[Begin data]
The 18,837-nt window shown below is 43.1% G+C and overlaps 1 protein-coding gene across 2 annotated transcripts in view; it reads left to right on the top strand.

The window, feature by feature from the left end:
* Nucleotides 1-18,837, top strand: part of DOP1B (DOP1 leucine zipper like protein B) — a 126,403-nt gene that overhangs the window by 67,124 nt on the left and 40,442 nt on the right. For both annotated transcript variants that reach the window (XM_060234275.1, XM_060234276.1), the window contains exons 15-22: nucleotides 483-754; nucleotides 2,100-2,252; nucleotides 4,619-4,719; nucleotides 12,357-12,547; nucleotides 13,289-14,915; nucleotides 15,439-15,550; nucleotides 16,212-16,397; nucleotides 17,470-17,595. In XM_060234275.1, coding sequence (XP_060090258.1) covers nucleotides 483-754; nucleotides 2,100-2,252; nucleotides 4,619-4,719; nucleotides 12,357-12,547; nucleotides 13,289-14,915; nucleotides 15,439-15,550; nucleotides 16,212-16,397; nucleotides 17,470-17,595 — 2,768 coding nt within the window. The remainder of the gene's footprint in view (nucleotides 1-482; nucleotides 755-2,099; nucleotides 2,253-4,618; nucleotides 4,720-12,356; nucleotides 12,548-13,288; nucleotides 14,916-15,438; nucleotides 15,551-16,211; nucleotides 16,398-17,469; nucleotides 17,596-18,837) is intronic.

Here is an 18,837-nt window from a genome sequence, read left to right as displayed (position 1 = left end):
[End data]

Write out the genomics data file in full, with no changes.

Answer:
The 18,837-nt window shown below is 43.1% G+C and overlaps 1 protein-coding gene across 2 annotated transcripts in view; it reads left to right on the top strand.

The window, feature by feature from the left end:
* Nucleotides 1-18,837, top strand: part of DOP1B (DOP1 leucine zipper like protein B) — a 126,403-nt gene that overhangs the window by 67,124 nt on the left and 40,442 nt on the right. For both annotated transcript variants that reach the window (XM_060234275.1, XM_060234276.1), the window contains exons 15-22: nucleotides 483-754; nucleotides 2,100-2,252; nucleotides 4,619-4,719; nucleotides 12,357-12,547; nucleotides 13,289-14,915; nucleotides 15,439-15,550; nucleotides 16,212-16,397; nucleotides 17,470-17,595. In XM_060234275.1, coding sequence (XP_060090258.1) covers nucleotides 483-754; nucleotides 2,100-2,252; nucleotides 4,619-4,719; nucleotides 12,357-12,547; nucleotides 13,289-14,915; nucleotides 15,439-15,550; nucleotides 16,212-16,397; nucleotides 17,470-17,595 — 2,768 coding nt within the window. The remainder of the gene's footprint in view (nucleotides 1-482; nucleotides 755-2,099; nucleotides 2,253-4,618; nucleotides 4,720-12,356; nucleotides 12,548-13,288; nucleotides 14,916-15,438; nucleotides 15,551-16,211; nucleotides 16,398-17,469; nucleotides 17,596-18,837) is intronic.

Here is an 18,837-nt window from a genome sequence, read left to right as displayed (position 1 = left end):